4. Consider services covered without a deductible along with your monthly premiums, deductible, and other out of pocket costs when choosing the plan that is right for you. When you choose a health insurance plan, it’s important to understand what your insurance company covers without requiring you to pay your deductible. Then you can decide how to trade off monthly premiums, out of pocket costs including the plan’s deductible, and the set of services covered without a deductible. For instance, do you want a plan with lower monthly premiums and a higher deductible, or one with a higher monthly premium and a lower deductible? You can use our Out of Pocket Cost feature to estimate what your premiums, deductibles and co-pays may be for the year, based on the number of times you go to the doctor or get a prescription filled, to get a better understanding of your total out of pocket costs.
  5. Silver plans can save you more. If you qualify for cost sharing reductions – as most consumers who sign up for Marketplace policies do – you can save more. A family of four with income below $60,625 can qualify for additional savings with lower copays, a lower deductible, and more services covered with no deductible at all. This financial assistance is only available if you purchase a Silver plan; so while a Silver plan may have monthly premiums that are higher than a Bronze plan’s, be sure to consider your total costs. If you qualify, your maximum annual out-of-pocket costs – counting your deductible and all payments after you meet the deductible – could be lowered by thousands of dollars, and your deductible could be lowered as well. Check to see if you qualify for these savings.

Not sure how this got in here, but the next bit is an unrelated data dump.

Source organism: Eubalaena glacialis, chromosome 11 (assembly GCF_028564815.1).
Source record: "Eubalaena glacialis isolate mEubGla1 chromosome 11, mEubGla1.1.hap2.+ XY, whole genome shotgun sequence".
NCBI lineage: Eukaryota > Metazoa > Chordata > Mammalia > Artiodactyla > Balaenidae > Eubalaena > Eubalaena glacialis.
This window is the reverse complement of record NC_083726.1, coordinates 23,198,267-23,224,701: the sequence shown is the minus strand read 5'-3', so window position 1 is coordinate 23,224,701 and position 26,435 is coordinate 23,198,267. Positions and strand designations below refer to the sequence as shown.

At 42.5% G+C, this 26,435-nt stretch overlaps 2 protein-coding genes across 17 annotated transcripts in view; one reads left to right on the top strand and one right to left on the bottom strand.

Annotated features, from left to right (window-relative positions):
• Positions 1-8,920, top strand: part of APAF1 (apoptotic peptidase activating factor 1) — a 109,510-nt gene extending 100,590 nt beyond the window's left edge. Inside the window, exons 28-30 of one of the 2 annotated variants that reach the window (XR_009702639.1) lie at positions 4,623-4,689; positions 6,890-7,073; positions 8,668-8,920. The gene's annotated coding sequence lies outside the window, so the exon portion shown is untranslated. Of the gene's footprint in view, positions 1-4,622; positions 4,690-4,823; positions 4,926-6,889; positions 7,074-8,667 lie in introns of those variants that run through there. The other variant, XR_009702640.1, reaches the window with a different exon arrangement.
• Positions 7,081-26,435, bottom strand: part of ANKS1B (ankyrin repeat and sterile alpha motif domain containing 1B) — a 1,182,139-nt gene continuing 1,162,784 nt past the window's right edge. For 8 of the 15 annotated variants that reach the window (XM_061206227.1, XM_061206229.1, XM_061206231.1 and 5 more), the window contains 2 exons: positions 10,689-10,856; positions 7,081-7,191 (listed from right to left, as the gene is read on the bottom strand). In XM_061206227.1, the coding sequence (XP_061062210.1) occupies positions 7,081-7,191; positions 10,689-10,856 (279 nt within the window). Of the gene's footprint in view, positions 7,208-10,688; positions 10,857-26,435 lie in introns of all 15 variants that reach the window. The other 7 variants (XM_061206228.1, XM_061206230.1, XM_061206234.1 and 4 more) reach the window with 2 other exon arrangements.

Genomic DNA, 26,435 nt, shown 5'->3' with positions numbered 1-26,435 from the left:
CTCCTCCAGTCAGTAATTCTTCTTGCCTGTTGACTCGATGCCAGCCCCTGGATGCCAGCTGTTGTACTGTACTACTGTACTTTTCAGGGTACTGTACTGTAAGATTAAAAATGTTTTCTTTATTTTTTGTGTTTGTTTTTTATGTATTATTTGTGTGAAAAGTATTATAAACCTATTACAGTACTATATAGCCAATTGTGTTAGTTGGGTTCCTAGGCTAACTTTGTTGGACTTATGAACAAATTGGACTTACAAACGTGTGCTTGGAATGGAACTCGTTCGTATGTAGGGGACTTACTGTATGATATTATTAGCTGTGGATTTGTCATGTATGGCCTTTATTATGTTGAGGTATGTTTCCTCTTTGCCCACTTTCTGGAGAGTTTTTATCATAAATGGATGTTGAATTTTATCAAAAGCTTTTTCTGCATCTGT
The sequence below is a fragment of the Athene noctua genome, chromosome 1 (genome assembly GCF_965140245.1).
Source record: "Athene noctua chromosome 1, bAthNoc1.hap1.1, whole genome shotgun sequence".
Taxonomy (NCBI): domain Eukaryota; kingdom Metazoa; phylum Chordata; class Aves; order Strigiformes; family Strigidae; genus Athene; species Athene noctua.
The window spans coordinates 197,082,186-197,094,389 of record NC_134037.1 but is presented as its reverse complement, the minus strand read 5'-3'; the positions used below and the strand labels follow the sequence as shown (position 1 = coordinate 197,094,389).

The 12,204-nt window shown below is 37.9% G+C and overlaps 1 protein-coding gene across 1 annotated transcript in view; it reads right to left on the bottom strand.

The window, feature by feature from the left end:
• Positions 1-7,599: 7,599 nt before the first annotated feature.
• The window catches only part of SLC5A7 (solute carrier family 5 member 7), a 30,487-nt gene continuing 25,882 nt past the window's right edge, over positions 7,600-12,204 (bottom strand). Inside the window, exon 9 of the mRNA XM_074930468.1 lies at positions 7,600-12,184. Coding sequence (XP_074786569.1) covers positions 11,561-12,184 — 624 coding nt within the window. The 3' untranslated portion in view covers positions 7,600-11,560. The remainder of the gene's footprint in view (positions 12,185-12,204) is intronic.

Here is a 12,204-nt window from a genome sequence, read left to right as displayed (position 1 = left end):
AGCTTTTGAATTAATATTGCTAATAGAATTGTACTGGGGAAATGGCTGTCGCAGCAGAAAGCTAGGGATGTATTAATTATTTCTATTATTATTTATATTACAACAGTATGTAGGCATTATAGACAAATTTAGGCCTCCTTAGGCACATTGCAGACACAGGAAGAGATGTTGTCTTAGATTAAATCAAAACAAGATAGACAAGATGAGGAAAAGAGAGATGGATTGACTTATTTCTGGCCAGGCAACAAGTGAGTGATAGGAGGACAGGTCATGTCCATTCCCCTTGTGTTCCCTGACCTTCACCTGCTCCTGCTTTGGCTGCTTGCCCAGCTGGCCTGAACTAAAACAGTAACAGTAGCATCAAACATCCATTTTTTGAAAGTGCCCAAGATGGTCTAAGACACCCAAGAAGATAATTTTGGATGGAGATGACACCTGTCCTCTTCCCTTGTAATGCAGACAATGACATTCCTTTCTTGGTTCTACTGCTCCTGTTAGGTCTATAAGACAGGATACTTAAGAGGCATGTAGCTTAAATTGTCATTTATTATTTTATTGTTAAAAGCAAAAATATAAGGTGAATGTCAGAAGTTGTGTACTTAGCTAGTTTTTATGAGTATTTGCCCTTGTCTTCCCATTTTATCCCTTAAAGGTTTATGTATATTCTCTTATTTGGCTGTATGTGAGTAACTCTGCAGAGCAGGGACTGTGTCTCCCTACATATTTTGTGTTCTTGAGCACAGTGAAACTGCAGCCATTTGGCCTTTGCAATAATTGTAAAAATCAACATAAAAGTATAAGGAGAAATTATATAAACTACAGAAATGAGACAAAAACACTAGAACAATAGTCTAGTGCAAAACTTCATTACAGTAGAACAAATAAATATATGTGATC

We want you to feel confident that you’ve picked the right plan. If you have questions about the options available to you, there are a number of ways to find free, personal help. Representatives at the Call Center are available 24 hours a day, every day (except for Thanksgiving and Christmas Day) at 1-800-318-2596. Call Center representatives can answer questions and help you enroll in coverage over the phone. Free confidential, in-person help is also available at enrollment sites and events in communities across the nation. Visit HealthCare. gov to search for local help in your neighborhood.

[1] This analysis is based on a point-in-time snapshot of plan selection data from 2015. It does not reflect effectuated enrollment.



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Five Facts about Deductibles